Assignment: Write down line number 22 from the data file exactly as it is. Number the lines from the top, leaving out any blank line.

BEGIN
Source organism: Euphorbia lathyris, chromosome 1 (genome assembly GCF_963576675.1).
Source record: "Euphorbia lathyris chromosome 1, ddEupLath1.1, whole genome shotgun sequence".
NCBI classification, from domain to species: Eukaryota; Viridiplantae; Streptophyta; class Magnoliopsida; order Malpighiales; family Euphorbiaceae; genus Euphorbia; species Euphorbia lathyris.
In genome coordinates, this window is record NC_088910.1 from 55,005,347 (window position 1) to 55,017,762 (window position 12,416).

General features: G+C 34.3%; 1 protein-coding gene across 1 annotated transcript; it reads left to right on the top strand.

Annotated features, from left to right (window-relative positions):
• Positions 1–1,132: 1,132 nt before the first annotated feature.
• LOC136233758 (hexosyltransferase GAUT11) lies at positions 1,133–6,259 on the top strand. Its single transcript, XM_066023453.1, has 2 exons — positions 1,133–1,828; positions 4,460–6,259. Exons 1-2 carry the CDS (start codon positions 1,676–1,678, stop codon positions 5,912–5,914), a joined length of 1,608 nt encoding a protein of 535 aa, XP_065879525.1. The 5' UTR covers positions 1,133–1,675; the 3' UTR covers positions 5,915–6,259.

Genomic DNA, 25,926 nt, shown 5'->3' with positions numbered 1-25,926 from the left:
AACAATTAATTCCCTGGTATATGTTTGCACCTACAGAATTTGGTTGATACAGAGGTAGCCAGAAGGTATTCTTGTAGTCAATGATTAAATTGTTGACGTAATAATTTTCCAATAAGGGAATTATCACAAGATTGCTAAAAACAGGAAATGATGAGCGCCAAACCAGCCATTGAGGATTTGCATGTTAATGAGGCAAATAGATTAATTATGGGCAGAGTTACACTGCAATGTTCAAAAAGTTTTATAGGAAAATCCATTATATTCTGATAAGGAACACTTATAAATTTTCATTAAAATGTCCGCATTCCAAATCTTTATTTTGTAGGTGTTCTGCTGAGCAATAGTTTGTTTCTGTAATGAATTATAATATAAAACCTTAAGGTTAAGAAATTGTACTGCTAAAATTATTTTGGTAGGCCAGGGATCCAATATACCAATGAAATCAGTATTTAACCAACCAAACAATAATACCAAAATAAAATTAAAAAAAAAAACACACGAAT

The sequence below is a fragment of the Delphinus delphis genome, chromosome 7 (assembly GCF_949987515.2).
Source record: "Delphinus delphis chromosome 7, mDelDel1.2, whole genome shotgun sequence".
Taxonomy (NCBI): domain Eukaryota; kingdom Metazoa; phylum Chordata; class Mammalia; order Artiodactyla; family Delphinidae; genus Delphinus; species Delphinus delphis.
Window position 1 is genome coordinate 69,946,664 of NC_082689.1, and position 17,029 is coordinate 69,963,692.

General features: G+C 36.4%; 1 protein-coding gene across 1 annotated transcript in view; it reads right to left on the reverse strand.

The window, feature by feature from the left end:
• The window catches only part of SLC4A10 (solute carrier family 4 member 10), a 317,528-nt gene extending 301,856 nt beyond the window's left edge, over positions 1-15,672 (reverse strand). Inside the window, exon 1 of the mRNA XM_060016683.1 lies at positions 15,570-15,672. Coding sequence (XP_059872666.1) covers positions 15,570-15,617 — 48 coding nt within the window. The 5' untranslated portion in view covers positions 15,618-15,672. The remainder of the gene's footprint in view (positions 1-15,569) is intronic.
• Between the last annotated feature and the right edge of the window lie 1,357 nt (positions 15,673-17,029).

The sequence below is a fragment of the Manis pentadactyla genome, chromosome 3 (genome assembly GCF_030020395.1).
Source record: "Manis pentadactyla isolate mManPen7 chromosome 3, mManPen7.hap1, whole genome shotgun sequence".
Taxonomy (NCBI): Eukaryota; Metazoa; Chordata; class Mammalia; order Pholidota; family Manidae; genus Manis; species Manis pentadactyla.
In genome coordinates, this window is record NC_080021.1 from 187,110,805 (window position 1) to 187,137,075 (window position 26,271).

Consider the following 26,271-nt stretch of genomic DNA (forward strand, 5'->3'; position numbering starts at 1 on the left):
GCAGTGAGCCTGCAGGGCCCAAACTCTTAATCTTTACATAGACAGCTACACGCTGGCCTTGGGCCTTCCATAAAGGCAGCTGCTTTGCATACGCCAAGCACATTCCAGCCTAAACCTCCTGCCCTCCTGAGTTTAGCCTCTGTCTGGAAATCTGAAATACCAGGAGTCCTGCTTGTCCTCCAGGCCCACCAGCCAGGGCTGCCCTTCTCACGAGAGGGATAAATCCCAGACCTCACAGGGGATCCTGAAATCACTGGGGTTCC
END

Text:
In genome coordinates, this window is record NC_080021.1 from 187,110,805 (window position 1) to 187,137,075 (window position 26,271).